CP(1) BSD General Commands Manual CP(1)
cp -- copy files
cp [-R [-H | -L | -P]] [-f | -i | -n] [-pv] source_file target_file
cp [-R [-H | -L | -P]] [-f | -i | -n] [-pv] source_file ... target_directory
In the first synopsis form, the cp utility copies the contents of the source_file to the
target_file. In the second synopsis form, the contents of each named source_file is copied
to the destination target_directory. The names of the files themselves are not changed. If
cp detects an attempt to copy a file to itself, the copy will fail.
The following options are available:
-H If the -R option is specified, symbolic links on the command line are followed. (Sym-
bolic links encountered in the tree traversal are not followed.)
-L If the -R option is specified, all symbolic links are followed.
-P If the -R option is specified, no symbolic links are followed. This is the default.
-R If source_file designates a directory, cp copies the directory and the entire subtree
connected at that point. This option also causes symbolic links to be copied, rather
than indirected through, and for cp to create special files rather than copying them
as normal files. Created directories have the same mode as the corresponding source
directory, unmodified by the process' umask.
Note that cp copies hard linked files as separate files. If you need to preserve hard
links, consider using tar(1), cpio(1), or pax(1) instead.
-f For each existing destination pathname, remove it and create a new file, without
prompting for confirmation regardless of its permissions. (The -f option overrides
any previous -i or -n options.)
-i Cause cp to write a prompt to the standard error output before copying a file that
would overwrite an existing file. If the response from the standard input begins with
the character 'y' or 'Y', the file copy is attempted. (The -i option overrides any
previous -f or -n options.)
-n Do not overwrite an existing file. (The -n option overrides any previous -f or -i
-p Cause cp to preserve in the copy as many of the modification time, access time, file
flags, file mode, user ID, and group ID as allowed by permissions.
If the user ID and group ID cannot be preserved, no error message is displayed and the
exit value is not altered.
If the source file has its set user ID bit on and the user ID cannot be preserved, the
set user ID bit is not preserved in the copy's permissions. If the source file has
its set group ID bit on and the group ID cannot be preserved, the set group ID bit is
not preserved in the copy's permissions. If the source file has both its set user ID
and set group ID bits on, and either the user ID or group ID cannot be preserved, nei-
ther the set user ID nor set group ID bits are preserved in the copy's permissions.
-v Cause cp to be verbose, showing files as they are copied.
For each destination file that already exists, its contents are overwritten if permissions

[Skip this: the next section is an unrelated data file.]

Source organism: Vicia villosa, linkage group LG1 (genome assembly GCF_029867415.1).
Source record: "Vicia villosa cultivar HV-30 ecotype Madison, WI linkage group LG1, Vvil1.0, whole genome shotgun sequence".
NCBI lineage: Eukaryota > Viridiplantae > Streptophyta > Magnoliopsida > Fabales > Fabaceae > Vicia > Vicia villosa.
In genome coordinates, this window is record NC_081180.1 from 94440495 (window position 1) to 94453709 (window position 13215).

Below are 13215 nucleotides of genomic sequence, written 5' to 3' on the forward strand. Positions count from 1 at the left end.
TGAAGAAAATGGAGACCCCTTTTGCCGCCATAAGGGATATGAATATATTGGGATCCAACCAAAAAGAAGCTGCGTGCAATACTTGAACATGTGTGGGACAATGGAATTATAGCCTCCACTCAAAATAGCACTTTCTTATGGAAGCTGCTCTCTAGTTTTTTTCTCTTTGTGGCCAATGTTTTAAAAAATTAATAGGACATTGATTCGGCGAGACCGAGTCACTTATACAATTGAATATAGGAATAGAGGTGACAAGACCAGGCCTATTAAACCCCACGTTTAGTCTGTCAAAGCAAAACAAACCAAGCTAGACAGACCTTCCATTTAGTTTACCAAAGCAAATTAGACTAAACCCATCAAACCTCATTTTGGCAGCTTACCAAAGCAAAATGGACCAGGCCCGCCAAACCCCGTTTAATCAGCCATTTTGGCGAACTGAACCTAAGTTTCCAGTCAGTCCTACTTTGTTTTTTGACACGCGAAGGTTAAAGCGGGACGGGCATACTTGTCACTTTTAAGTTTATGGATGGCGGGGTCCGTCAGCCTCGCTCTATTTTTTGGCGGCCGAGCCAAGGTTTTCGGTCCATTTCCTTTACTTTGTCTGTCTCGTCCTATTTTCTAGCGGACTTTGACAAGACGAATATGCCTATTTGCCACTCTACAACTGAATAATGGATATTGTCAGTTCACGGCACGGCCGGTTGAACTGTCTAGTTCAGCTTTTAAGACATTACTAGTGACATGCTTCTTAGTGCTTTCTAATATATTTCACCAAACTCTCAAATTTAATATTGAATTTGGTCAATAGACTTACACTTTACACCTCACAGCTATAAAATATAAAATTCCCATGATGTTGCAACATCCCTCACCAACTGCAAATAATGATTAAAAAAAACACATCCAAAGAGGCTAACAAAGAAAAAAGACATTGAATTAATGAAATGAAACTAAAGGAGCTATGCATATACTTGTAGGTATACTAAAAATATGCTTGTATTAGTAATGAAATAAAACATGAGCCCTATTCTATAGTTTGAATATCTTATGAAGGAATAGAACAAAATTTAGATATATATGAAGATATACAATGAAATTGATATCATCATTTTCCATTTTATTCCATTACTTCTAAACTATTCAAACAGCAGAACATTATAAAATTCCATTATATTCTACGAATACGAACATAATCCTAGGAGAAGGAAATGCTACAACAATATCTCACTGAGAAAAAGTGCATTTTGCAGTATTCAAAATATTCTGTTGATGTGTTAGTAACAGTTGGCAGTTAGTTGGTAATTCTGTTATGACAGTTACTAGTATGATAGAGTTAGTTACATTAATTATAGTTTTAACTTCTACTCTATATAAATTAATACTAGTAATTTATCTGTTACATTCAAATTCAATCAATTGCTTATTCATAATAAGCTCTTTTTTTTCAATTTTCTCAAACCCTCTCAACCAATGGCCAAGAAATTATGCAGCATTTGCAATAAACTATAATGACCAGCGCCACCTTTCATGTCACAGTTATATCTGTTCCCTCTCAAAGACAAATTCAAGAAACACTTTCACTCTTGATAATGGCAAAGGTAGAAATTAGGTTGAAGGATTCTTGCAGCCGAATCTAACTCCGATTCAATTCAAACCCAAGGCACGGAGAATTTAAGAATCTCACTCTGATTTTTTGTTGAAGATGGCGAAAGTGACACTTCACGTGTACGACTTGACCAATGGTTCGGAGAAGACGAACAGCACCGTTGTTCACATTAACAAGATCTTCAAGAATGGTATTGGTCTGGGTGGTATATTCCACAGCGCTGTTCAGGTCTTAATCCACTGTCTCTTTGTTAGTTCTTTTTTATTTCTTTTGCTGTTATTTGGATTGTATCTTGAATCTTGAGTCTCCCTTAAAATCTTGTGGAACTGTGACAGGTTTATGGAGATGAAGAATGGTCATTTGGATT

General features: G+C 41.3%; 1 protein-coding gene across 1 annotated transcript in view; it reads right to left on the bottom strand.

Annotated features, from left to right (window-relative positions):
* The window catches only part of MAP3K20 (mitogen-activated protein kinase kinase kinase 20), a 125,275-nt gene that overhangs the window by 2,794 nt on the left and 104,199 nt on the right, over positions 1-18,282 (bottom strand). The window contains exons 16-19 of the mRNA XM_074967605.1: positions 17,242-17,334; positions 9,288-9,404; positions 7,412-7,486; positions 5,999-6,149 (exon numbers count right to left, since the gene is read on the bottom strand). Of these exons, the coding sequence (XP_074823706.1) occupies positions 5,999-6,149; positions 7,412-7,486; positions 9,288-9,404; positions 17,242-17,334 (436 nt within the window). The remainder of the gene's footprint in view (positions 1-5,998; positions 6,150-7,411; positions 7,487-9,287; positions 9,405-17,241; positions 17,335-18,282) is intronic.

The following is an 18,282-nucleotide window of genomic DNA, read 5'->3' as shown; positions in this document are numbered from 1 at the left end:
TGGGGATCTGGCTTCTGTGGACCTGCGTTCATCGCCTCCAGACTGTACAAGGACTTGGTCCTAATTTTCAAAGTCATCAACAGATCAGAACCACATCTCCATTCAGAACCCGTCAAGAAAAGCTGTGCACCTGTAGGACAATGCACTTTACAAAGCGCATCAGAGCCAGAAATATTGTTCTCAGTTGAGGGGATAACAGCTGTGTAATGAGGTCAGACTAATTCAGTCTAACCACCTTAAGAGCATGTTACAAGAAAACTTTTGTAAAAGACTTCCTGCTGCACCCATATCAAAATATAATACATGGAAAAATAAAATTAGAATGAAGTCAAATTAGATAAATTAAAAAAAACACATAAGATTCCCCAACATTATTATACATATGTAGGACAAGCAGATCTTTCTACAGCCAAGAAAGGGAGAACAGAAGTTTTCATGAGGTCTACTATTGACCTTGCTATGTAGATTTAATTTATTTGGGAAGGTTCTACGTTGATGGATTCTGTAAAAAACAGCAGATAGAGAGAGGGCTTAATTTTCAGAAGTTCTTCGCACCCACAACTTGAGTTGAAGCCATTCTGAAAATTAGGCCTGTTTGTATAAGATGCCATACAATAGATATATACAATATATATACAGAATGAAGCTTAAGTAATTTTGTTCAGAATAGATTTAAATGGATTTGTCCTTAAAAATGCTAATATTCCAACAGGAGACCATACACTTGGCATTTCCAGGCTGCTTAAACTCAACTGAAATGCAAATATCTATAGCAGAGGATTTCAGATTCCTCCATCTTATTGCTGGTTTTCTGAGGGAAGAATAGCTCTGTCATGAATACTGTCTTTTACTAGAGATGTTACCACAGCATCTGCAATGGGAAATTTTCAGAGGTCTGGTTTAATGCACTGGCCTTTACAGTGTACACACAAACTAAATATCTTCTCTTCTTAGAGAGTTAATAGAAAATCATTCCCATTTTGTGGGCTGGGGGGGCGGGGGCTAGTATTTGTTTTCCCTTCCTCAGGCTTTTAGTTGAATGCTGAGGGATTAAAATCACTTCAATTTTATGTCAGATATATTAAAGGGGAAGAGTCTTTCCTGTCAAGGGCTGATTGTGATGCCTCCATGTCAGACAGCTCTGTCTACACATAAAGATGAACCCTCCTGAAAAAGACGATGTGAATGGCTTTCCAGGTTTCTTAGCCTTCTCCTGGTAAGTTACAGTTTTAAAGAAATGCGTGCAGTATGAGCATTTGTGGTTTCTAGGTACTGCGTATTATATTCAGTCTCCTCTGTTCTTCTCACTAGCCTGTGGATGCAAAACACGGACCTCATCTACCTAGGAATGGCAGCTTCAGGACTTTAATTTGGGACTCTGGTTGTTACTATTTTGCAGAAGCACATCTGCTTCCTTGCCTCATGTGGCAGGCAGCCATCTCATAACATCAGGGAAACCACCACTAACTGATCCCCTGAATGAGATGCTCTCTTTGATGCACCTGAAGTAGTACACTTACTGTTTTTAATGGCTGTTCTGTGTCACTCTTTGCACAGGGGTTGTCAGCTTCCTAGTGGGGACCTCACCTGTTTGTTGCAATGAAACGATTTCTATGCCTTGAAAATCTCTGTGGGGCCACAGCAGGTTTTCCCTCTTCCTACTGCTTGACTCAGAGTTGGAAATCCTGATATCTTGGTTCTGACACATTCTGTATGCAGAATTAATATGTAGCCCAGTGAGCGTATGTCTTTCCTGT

allow. Its mode, user ID, and group ID are unchanged unless the -p option was specified.
In the second synopsis form, target_directory must exist unless there is only one named
source_file which is a directory and the -R flag is specified.
If the destination file does not exist, the mode of the source file is used as modified by
the file mode creation mask (umask, see csh(1)). If the source file has its set user ID bit
on, that bit is removed unless both the source file and the destination file are owned by
the same user. If the source file has its set group ID bit on, that bit is removed unless
both the source file and the destination file are in the same group and the user is a member
of that group. If both the set user ID and set group ID bits are set, all of the above con-
ditions must be fulfilled or both bits are removed.
Appropriate permissions are required for file creation or overwriting.
Symbolic links are always followed unless the -R flag is set, in which case symbolic links
are not followed, by default. The -H or -L flags (in conjunction with the -R flag) cause
symbolic links to be followed as described above. The -H, -L and -P options are ignored
unless the -R option is specified. In addition, these options override each other and the
command's actions are determined by the last one specified.
The cp utility exits 0 on success, and >0 if an error occurs.
Historic versions of the cp utility had a -r option. This implementation supports that
option, however, its use is strongly discouraged, as it does not correctly copy special
files, symbolic links or fifo's.
The -v and -n options are non-standard and their use in scripts is not recommended.
mv(1), rcp(1), umask(2), fts(3), symlink(7)
The cp command is expected to be IEEE Std 1003.2 (``POSIX.2'') compatible.
A cp command appeared in Version 1 AT&T UNIX.
BSD July 23, 2002 BSD